RC: I am interested in this continuous process of expanding concepts: You consider simple elements and take them to another level of excess, not as a caricature, but giving them new life and meaning. How do you apply this approach to creating clothes?
RO: I want to extend beyond the boundaries of what you’re supposed to be wearing; a lot of time, my clothes have things that are extended or things that are dragging. I think there is a subtle message in this practice: Why keep yourself within the same limits of the clothes that everyone else does? You can go further.
RC: There is always a relationship between one’s own body and that of others’ that seems to me to goes beyond simple dressing…
RO: It’s what I do, for example, with my t-shirts, which are always longer than normal ones. I do it because I want more fabric, because I want generosity. This extension symbolizes going beyond the rules; it’s a declaration to other people. This is what I want to be, this is what I’m training to become, and this is my ambition. I think that clothes are one of the first codes to affirm what one wants to be—and who you intend to be—and it is a powerful and profound thing.
RC: The language of the bodies you imagine and select is fundamental in your poetics. How do you choose them? What meaning do they have for you?
RO: First of all, I think that the use I make of bodies in catwalks is to show beautiful behavior and beautiful emotions. Also, in this case, I want to try to go beyond the limits of what one already expects to see and knows about bodies, going beyond what one believes to be able to use to express one’s self. As a designer, I create clothes that modify something in the body of the wearer, which exaggerates some things and minimizes other existing ones. If I went further than this, I would have to change the real body itself, and that’s what I did with myself.
RC: So are you suggesting that the real goal is to modify the bodies more than to create clothes?
RO: As for myself, I have never changed my clothes. I have always worn a uniform because what I did was change my own body instead; that is much more hardcore than changing an outfit. I do not disapprove of changing clothes because basically it is my job—and I promote it—but for me, personally, the goal is always to go beyond clothes. What I realize during my fashion shows is to explore other physical expressions, rather than having women who wear tight dresses on very high heels…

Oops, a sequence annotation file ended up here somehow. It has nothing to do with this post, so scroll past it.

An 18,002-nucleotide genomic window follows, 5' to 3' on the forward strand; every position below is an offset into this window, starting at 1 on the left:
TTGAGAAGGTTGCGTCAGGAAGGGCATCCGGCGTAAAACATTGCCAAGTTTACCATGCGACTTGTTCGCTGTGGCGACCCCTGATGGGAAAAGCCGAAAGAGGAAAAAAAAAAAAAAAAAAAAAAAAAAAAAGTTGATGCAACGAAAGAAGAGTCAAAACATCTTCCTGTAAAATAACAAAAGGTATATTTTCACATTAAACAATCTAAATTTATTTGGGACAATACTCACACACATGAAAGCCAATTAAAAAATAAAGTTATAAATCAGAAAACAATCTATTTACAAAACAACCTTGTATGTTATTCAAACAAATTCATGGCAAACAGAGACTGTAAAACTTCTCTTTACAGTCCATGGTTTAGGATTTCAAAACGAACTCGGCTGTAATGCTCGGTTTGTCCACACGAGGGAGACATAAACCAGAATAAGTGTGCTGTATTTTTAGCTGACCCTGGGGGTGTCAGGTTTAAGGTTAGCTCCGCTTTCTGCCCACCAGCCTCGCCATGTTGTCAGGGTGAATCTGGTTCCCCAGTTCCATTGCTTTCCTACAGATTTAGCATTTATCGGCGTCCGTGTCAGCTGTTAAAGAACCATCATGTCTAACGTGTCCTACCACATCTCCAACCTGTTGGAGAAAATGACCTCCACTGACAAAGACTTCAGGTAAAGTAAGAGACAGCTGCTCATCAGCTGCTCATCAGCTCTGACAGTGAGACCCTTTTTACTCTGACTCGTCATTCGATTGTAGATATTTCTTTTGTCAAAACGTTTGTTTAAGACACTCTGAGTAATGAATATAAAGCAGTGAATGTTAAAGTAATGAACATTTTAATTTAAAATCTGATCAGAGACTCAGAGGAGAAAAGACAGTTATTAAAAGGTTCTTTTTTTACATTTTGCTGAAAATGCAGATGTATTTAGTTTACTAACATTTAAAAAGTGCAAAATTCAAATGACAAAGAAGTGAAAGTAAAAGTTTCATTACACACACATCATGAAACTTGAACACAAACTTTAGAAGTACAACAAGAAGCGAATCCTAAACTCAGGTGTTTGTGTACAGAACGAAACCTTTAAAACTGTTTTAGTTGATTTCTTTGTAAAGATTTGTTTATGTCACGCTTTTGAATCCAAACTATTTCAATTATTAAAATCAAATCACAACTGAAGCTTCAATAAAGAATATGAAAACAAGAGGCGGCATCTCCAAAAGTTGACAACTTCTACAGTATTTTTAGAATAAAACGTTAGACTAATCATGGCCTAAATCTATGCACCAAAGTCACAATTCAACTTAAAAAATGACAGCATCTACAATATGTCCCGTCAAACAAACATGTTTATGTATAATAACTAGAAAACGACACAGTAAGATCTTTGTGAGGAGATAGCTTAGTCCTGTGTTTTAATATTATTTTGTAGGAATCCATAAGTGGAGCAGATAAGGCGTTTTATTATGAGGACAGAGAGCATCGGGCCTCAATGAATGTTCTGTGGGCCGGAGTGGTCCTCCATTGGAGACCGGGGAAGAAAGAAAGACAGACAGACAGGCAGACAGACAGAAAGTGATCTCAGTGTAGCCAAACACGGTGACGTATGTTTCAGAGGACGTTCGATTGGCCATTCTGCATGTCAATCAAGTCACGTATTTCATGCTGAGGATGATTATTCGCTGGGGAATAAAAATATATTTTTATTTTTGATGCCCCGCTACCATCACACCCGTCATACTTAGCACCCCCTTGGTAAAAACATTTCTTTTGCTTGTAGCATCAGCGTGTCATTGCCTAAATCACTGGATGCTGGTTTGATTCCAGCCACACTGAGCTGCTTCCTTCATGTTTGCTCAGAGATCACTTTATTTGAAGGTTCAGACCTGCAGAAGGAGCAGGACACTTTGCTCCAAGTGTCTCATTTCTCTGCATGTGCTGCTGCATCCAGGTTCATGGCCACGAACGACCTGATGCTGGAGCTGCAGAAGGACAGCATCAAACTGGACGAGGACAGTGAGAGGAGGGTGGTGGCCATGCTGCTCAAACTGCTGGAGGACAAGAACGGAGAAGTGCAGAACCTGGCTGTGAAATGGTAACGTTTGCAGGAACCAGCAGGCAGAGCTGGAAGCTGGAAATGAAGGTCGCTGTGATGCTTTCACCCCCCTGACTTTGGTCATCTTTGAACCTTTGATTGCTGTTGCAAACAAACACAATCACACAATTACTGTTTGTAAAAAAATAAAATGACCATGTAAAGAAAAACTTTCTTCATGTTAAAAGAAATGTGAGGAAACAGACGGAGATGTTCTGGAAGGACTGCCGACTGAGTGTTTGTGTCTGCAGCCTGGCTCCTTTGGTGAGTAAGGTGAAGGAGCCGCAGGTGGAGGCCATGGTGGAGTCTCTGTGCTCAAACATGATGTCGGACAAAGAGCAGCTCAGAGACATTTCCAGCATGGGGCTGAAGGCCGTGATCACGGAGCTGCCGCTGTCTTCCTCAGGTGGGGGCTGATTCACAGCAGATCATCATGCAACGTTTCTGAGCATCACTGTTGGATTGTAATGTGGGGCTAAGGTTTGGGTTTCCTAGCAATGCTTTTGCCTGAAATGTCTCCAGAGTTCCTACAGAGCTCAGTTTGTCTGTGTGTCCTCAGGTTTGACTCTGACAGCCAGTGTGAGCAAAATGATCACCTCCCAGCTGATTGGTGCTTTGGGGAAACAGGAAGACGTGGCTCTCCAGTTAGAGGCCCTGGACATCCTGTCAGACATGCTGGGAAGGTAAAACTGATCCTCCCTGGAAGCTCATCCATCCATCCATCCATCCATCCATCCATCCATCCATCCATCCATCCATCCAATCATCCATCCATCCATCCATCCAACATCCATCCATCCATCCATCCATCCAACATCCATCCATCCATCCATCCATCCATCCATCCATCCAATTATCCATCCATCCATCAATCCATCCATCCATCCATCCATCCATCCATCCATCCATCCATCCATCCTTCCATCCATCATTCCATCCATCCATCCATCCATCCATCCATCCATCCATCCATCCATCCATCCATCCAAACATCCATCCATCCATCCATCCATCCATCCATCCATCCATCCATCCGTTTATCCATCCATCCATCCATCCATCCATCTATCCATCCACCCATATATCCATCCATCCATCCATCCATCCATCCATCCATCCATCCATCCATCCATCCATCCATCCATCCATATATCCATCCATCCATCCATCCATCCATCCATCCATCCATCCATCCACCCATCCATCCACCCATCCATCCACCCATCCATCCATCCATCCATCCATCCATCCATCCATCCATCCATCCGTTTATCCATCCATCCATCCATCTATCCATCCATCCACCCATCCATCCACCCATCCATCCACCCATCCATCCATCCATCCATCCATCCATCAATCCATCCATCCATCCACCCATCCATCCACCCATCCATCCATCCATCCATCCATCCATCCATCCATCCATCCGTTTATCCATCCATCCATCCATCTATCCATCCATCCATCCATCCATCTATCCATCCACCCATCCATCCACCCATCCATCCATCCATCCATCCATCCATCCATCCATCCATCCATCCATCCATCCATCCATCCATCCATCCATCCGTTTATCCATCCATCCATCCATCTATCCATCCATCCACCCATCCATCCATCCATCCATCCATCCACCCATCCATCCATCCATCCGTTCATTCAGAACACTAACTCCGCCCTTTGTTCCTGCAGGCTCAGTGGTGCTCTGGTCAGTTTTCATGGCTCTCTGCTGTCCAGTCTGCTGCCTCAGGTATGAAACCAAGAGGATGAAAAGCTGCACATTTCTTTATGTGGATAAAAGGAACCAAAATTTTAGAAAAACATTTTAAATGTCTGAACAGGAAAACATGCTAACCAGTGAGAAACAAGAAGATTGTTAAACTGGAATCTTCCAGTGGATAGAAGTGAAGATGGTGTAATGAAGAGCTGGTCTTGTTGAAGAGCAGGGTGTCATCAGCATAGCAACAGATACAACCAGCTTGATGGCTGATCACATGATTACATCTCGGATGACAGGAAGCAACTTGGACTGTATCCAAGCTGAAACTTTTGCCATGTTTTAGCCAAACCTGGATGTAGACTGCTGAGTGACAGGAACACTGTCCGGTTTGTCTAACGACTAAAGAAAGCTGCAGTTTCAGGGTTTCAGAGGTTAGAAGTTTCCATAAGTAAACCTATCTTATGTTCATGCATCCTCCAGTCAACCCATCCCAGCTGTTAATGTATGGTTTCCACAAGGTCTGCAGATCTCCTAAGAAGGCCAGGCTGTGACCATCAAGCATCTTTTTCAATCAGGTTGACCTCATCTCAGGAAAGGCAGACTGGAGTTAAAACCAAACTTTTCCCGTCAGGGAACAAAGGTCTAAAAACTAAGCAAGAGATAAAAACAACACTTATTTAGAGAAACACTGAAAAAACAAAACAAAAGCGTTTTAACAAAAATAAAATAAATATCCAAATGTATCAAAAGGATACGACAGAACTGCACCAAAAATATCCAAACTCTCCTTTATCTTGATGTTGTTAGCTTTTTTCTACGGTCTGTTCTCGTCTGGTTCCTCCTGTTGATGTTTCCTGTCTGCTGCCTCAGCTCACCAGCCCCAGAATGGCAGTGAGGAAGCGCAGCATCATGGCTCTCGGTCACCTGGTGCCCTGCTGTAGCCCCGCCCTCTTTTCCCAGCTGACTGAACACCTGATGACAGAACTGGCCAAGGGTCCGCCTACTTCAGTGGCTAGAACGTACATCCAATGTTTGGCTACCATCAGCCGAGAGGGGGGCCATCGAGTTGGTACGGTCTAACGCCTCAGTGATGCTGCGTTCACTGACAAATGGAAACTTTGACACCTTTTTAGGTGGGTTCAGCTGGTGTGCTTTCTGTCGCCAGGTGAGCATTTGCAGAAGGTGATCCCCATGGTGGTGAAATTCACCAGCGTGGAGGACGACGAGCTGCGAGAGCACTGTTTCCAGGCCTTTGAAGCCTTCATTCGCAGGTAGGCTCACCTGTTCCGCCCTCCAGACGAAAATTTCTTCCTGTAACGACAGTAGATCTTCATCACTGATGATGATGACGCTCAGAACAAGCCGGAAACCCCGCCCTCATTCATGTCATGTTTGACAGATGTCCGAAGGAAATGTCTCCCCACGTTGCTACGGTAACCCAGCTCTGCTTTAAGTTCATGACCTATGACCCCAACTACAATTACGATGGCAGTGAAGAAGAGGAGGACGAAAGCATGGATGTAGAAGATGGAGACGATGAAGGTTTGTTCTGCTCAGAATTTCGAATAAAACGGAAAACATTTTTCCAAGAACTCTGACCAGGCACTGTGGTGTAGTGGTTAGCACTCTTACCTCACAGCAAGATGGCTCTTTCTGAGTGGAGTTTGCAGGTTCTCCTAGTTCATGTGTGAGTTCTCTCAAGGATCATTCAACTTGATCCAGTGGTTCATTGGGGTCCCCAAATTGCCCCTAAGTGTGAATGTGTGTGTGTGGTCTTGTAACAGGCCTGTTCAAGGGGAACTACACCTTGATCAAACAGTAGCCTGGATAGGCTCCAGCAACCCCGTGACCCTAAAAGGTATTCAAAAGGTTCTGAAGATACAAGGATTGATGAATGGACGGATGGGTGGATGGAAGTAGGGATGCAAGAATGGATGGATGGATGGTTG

RC: Your fashion shows are indeed always highly anticipated events by your audience because every time it is a unique experience. Was it a challenge to recreate that emotion in a museum display like the exhibition at the Triennale?
RO: I don’t know if I really felt this kind of challenge. Museums for me are like churches, one of those places where I feel I have to go to on this planet. I didn’t have high expectations for the experience of this exhibition, in the sense that the museum is for me an aesthetic moment where you go to admire the relics. And that’s okay: Contemplating the relics is a way to get in touch with a moment. I didn’t have the feeling of having to recreate the experience at the origin because, for that moment, there are the fashion shows. The essence of a fashion show is to create a unique moment that cannot be replicated—you have to be there at that moment. You can see some photos or videos, as often happens today, but that is physically changing the perception of the lived experience.
RC: About this: Today, the role of fashion shows is increasingly uncertain as a means of communication for a brand for various reasons, above all economic, but also because the fashion audience has changed. What value do these moments hold for you?